Figures 11 and 12 demonstrate that the phase field model can easily address a discontinuous displacement field across fracture surfaces. In these figures, the displacement contour is asymmetrical due to the impact of the fracture networks. By virtue of the gradually increasing pressure, the poroelastic displacement tends to expand the fracture surfaces.

4. Conclusion

In this paper, we presented a fully coupled model in a poroelastic, fractured reservoir linked to phase field modeling of discrete fracture networks. (i)This model captures the complex coupled interaction of Darcy-Biot-type fluid flow in poroelastic media, Reynolds lubrication governing flow inside fracture networks, mass exchange between fractures and matrix, and the subsequent geomechanical response of the medium(ii)This approach is capable of modeling arbitrary number of fractures. The fractures can be added trivially through setting the initial phase field value for the corresponding points(iii)The proposed iterative coupling algorithm provides a simple and efficient implementation to subdivide the nonlinear coupled problem without any complex numerical techniques or consequences(iv)The numerical model has been validated against classical benchmarks and the effect of the length scale on the diffusive fracture zone has been analyzed(v)The numerical test of discrete fractures demonstrates that the contribution of disconnected fractures was dramatically smaller than that of the interconnected fractures due to the poor fracture opening. This suggests that the well stimulation treatments, e.g., hydraulic fracturing and acidizing, should endeavor to connect nature fractures

Although some good results were obtained, there are many issues worthy of further investigation. The computational cost of the phase field model is notoriously expensive. This highly computational cost caused by fine mesh around fractures can be alleviated using an adaptive mesh refinement technique. Furthermore, since the coupling between the fluid flow inside fractures and the rock deformation strongly dependents on the cubic law (i.e., the volumetric flow rate is proportional to the cube of the fracture width), the fracture width computation needs to be improved through the development of a more robust and accurate algorithm.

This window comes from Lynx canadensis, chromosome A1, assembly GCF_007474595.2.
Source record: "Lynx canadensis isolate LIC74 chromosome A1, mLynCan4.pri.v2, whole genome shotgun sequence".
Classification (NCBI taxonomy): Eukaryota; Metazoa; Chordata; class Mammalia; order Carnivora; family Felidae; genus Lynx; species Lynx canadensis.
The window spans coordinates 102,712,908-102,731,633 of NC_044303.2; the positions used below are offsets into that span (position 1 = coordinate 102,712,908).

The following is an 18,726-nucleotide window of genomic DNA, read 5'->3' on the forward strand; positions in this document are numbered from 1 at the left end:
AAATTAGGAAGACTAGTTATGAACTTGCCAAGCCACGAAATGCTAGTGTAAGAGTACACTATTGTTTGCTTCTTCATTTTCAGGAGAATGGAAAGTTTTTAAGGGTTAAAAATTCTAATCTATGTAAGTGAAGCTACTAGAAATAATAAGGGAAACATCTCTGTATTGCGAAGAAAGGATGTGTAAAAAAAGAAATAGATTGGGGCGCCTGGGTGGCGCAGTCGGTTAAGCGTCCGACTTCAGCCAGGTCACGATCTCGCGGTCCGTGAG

Stress Equilibrium Governing Equation

The governing equation is derived from the total energy functional. To account for the fracturing fluid pressure in the energy functional, there is an additional term which can be interpreted as the external force work in increasing fracture volume. where is the jump displacement between fracture surfaces. Substituting the fracture normal Equation (5) into the energy functional Equation (A.1) and regularizing the fracture domain using the phase field gradient :

Based on Biot’s theory, the pore pressure energy functional considering the phase field is given by

The total potential energy functional is obtained by combining the pressure energy functional with the elastic energy functional and external energy functional:

The functional derivative of the total potential energy (A.4) with respect to results

With the Neumann boundary conditions on ,

Since is an arbitrary function, applying the fundamental lemma of calculus of variations, we obtain the stress equilibrium equations Equation (10).

Data Availability

No data were used in producing this manuscript.

Conflicts of Interest

The authors declare that they have no conflicts of interest.

Authors’ Contributions

Jinzhou Zhao contributed to the conceptualization, supervision, and review. Qing Yin contributed to the methodology, software acquisition, writing, and validation. John McLennan contributed to the conceptualization and writing. Yongming Li contributed to the methodology and acquistion of resources. Yu Peng and Xiyu Chen contributed to the acquisition of software and visualization. Cheng Chang, Weiyang Xie, and Zhongyi Zhu contributed to the review and resources and funding acquisition.


This study was supported by the National Natural Science Foundation of China (U19A2043), China Postdoctoral Science Foundation (2018M640935, 2020M683360, and 2020T130548), Science and Technology Cooperation Project of the CNPC-SWPU Innovation Alliance, and Scientific Research Starting Project of Southwest Petroleum University (SWPU) (No. 2018QHZ004).